Gypsy moth in Minnesota
What is Minnesota doing?
The Minnesota Department of Agriculturehas been monitoring (trapping) gypsy moth since 1970 and has successfully eradicated a number of small isolated infestations. In 2004, four Minnesota counties were added the slow the spread program because of high trap counts. In recent years, MDA has captured high numbers of male moths along the North Shore of Lake Superior. Based on moth capture rates and the presence of alternate life stages, MDA has proposed a quarantine for Cook and Lake counties, likely to be put in place in April, 2014. Public comments are being accepted through June 30, 2013.
Why manage gypsy moth in Minnesota?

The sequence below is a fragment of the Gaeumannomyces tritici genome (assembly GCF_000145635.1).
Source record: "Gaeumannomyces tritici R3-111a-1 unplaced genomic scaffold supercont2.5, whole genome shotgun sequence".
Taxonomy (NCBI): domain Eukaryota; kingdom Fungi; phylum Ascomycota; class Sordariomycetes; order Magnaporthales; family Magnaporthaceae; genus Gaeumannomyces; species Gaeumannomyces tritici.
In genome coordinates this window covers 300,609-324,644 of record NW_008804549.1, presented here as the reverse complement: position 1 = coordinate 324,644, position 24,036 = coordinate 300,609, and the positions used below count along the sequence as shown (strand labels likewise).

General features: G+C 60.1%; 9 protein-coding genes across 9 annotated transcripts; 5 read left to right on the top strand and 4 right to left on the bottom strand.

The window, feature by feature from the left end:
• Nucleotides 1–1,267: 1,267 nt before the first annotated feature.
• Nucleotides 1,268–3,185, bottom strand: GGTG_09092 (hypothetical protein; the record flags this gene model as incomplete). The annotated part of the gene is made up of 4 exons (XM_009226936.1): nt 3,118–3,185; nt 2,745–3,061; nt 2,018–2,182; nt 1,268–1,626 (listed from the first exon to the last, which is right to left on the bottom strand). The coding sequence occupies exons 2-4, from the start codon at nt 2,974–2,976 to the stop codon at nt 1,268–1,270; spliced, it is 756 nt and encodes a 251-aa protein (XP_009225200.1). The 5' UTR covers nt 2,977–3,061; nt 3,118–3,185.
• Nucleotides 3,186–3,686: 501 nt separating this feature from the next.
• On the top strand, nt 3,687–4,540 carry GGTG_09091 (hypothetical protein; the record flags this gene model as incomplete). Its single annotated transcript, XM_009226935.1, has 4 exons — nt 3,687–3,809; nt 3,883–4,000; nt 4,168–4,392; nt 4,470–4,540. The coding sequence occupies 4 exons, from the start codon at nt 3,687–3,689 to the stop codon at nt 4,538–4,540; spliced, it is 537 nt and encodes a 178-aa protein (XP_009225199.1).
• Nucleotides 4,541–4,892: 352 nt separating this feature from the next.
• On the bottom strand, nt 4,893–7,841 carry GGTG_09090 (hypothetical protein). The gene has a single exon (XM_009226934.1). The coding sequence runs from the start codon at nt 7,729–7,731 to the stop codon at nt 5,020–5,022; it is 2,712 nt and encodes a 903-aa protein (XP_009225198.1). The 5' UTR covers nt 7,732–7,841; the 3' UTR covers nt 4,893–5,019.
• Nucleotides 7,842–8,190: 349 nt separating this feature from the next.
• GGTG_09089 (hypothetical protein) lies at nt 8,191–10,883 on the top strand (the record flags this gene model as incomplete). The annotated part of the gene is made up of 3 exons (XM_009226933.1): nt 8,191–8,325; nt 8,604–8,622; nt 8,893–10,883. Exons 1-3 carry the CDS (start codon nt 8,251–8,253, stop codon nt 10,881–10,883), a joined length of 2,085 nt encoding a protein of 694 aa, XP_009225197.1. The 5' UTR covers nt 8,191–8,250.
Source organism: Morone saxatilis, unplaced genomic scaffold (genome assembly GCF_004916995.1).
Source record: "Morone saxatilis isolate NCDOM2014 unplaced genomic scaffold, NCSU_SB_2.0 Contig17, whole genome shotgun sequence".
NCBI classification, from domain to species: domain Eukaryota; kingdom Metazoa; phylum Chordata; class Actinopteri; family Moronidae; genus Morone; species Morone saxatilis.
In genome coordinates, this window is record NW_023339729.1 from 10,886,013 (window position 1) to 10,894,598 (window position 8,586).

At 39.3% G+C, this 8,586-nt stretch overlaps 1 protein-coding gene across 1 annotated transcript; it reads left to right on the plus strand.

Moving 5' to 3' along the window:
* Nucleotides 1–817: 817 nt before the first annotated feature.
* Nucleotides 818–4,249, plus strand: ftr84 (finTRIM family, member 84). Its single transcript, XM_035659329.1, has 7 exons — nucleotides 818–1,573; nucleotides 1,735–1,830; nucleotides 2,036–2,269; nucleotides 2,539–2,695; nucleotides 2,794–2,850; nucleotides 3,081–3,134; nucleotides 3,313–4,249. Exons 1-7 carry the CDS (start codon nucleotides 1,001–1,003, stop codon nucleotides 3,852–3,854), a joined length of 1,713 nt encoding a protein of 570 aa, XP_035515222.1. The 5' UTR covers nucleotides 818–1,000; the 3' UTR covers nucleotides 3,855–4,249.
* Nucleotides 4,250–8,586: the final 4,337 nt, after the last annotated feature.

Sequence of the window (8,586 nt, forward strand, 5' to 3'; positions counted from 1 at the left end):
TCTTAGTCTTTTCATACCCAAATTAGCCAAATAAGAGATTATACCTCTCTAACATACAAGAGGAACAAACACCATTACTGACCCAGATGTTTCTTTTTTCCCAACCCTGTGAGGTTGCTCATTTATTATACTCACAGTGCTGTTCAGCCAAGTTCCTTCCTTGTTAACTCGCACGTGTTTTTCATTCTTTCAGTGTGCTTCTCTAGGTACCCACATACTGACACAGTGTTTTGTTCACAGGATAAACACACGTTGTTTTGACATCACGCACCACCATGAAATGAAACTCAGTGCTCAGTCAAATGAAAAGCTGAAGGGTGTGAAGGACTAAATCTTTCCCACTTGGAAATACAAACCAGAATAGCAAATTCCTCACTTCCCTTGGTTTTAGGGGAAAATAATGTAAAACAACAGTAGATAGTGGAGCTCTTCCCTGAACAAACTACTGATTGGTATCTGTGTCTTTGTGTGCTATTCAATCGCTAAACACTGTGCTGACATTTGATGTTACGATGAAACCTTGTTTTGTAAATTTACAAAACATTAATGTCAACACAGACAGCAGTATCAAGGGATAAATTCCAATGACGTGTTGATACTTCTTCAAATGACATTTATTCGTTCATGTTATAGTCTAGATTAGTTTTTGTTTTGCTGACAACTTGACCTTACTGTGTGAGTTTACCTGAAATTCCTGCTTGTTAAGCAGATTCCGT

Although gypsy moth will eventually become established in Minnesota, control efforts can minimize and delay the impacts caused by gypsy moth on our forests, saving the state millions of dollars in additional control costs and lost business in recreation and forest industry sectors. Control efforts also slow the spread of gypsy moth to other parts of the state that may be more susceptible to gypsy moth feeding. Currently gypsy moth populations are low in Minnesota, and it is important to keep these populations in check. The diligence of the Minnesota Department of Agriculture over the past many years has made possible the eradication of small infestations of gypsy moth, keeping Minnesota essentially free of gypsy moth. The DNR supports the Minnesota Department of Agriculture's proposed treatments to delay establishment of gypsy moth in Minnesota as long as reasonably possible.